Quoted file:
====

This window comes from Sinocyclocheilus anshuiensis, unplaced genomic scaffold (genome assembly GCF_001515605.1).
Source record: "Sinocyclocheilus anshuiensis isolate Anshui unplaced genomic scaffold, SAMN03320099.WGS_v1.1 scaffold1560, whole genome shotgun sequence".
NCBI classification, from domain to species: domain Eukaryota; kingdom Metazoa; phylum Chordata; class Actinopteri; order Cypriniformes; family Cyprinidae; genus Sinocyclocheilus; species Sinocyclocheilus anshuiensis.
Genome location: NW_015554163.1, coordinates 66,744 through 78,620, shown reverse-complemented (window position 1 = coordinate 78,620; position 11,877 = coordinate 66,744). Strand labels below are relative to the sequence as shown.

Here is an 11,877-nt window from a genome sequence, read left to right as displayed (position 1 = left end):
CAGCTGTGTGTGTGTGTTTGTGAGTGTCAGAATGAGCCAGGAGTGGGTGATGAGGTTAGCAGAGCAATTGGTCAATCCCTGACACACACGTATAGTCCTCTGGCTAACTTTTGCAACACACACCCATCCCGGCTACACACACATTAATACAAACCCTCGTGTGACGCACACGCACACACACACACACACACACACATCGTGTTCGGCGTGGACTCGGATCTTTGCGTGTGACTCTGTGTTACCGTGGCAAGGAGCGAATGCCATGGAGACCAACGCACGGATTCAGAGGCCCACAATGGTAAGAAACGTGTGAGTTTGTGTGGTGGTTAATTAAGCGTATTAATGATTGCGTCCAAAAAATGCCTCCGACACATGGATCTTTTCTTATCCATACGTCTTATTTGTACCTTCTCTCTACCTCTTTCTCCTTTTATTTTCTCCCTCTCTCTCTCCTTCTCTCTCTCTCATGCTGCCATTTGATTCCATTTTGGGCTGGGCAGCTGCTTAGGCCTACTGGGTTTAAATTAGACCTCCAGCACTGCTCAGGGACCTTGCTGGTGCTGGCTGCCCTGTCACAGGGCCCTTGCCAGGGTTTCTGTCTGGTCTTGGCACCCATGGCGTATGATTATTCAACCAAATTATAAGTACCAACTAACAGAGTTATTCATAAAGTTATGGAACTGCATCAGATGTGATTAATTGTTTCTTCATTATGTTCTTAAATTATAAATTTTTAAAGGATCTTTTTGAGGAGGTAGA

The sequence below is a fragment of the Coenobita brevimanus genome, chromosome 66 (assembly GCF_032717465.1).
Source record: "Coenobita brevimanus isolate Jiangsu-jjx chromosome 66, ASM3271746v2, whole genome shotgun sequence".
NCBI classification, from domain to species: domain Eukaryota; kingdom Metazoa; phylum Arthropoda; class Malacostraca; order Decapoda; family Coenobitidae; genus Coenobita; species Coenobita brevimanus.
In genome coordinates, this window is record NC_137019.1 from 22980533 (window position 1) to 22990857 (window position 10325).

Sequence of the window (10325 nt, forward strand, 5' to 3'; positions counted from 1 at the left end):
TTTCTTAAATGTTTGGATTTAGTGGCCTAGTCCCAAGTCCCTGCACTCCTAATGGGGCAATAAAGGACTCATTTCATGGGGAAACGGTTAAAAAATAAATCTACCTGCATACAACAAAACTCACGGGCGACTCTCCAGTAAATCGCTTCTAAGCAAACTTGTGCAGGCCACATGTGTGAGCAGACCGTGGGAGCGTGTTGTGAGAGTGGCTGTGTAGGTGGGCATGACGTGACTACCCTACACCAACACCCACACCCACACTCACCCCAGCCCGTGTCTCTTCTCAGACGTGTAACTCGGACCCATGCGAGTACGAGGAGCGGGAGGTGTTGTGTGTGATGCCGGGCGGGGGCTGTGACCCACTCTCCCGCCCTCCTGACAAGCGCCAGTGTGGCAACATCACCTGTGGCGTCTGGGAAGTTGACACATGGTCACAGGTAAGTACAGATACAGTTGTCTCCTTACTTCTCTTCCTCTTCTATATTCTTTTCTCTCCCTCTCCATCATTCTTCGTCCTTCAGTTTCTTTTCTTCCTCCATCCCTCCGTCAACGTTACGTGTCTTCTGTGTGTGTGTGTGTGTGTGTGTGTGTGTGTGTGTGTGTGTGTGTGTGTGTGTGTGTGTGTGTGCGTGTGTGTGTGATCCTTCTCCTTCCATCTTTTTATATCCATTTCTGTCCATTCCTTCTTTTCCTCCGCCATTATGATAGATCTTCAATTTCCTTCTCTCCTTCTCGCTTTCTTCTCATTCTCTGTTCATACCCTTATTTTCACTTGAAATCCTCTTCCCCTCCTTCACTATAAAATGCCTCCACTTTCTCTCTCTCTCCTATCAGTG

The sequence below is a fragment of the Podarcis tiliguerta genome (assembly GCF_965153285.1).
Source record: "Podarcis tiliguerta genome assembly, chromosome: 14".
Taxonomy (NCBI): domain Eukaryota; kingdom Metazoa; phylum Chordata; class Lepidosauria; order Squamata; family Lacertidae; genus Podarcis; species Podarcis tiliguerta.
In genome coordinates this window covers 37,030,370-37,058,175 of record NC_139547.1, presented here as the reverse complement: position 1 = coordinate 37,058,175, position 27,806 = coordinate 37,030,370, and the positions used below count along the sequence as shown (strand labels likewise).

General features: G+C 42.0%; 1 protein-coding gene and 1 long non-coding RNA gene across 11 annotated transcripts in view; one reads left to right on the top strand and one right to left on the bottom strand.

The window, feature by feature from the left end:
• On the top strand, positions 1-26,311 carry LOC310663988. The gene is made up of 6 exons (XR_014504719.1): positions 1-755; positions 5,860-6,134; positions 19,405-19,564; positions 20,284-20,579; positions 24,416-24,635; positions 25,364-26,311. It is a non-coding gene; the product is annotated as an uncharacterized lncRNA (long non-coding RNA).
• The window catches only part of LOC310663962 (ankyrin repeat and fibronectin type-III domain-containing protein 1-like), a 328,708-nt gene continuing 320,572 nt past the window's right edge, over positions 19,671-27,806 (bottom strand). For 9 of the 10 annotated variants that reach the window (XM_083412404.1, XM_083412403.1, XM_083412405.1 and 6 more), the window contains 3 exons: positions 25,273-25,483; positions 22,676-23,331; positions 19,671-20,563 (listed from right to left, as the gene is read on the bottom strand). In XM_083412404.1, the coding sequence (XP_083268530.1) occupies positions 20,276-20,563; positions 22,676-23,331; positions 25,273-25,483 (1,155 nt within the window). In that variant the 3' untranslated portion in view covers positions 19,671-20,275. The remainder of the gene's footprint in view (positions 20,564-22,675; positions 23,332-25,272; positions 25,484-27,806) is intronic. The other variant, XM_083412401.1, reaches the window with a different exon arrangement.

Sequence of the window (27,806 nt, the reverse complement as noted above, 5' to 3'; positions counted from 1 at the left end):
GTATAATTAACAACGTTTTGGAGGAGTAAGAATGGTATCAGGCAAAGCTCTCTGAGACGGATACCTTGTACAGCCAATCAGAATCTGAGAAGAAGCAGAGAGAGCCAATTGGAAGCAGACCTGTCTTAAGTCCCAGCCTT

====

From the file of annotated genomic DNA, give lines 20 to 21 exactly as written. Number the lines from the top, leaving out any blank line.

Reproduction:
• The window catches only part of LOC310663962 (ankyrin repeat and fibronectin type-III domain-containing protein 1-like), a 328,708-nt gene continuing 320,572 nt past the window's right edge, over positions 19,671-27,806 (bottom strand). For 9 of the 10 annotated variants that reach the window (XM_083412404.1, XM_083412403.1, XM_083412405.1 and 6 more), the window contains 3 exons: positions 25,273-25,483; positions 22,676-23,331; positions 19,671-20,563 (listed from right to left, as the gene is read on the bottom strand). In XM_083412404.1, the coding sequence (XP_083268530.1) occupies positions 20,276-20,563; positions 22,676-23,331; positions 25,273-25,483 (1,155 nt within the window). In that variant the 3' untranslated portion in view covers positions 19,671-20,275. The remainder of the gene's footprint in view (positions 20,564-22,675; positions 23,332-25,272; positions 25,484-27,806) is intronic. The other variant, XM_083412401.1, reaches the window with a different exon arrangement.

Sequence of the window (27,806 nt, the reverse complement as noted above, 5' to 3'; positions counted from 1 at the left end):